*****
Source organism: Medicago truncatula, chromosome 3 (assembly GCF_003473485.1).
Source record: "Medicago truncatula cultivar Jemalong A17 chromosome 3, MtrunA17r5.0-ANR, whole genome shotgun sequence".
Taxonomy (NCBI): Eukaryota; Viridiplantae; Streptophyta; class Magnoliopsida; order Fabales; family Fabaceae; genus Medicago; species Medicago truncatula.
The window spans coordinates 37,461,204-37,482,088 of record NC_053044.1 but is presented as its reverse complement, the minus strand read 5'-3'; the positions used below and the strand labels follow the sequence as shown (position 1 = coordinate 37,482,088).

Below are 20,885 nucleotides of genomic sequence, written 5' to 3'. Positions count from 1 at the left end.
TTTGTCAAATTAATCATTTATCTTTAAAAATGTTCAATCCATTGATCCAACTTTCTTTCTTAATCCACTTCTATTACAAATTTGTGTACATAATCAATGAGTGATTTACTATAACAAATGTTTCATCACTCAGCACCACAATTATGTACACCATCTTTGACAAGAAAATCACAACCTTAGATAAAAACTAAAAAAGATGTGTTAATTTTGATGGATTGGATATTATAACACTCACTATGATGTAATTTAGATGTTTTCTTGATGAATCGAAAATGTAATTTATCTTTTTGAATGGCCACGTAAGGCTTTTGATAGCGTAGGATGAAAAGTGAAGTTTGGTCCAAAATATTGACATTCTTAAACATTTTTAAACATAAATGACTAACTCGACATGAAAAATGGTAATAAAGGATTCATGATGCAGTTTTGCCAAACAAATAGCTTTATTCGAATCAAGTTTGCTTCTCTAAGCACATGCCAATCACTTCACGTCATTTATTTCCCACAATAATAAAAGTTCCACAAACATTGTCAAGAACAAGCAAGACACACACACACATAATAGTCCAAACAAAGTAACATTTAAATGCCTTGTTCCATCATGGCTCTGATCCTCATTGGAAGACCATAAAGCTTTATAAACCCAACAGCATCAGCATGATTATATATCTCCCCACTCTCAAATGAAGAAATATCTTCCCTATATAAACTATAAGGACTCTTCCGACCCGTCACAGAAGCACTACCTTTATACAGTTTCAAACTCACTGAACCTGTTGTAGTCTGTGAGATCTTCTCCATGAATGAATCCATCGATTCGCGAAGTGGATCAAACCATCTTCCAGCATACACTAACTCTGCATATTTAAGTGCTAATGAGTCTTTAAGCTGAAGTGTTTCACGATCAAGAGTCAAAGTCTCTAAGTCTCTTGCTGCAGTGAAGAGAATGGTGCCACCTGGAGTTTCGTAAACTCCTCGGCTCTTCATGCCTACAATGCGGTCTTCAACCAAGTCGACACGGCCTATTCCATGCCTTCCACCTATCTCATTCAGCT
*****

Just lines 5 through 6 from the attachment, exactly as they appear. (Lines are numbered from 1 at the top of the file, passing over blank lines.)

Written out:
Below are 20,885 nucleotides of genomic sequence, written 5' to 3'. Positions count from 1 at the left end.
TTTGTCAAATTAATCATTTATCTTTAAAAATGTTCAATCCATTGATCCAACTTTCTTTCTTAATCCACTTCTATTACAAATTTGTGTACATAATCAATGAGTGATTTACTATAACAAATGTTTCATCACTCAGCACCACAATTATGTACACCATCTTTGACAAGAAAATCACAACCTTAGATAAAAACTAAAAAAGATGTGTTAATTTTGATGGATTGGATATTATAACACTCACTATGATGTAATTTAGATGTTTTCTTGATGAATCGAAAATGTAATTTATCTTTTTGAATGGCCACGTAAGGCTTTTGATAGCGTAGGATGAAAAGTGAAGTTTGGTCCAAAATATTGACATTCTTAAACATTTTTAAACATAAATGACTAACTCGACATGAAAAATGGTAATAAAGGATTCATGATGCAGTTTTGCCAAACAAATAGCTTTATTCGAATCAAGTTTGCTTCTCTAAGCACATGCCAATCACTTCACGTCATTTATTTCCCACAATAATAAAAGTTCCACAAACATTGTCAAGAACAAGCAAGACACACACACACATAATAGTCCAAACAAAGTAACATTTAAATGCCTTGTTCCATCATGGCTCTGATCCTCATTGGAAGACCATAAAGCTTTATAAACCCAACAGCATCAGCATGATTATATATCTCCCCACTCTCAAATGAAGAAATATCTTCCCTATATAAACTATAAGGACTCTTCCGACCCGTCACAGAAGCACTACCTTTATACAGTTTCAAACTCACTGAACCTGTTGTAGTCTGTGAGATCTTCTCCATGAATGAATCCATCGATTCGCGAAGTGGATCAAACCATCTTCCAGCATACACTAACTCTGCATATTTAAGTGCTAATGAGTCTTTAAGCTGAAGTGTTTCACGATCAAGAGTCAAAGTCTCTAAGTCTCTTGCTGCAGTGAAGAGAATGGTGCCACCTGGAGTTTCGTAAACTCCTCGGCTCTTCATGCCTACAATGCGGTCTTCAACCAAGTCGACACGGCCTATTCCATGCCTTCCACCTATCTCATTCAGCT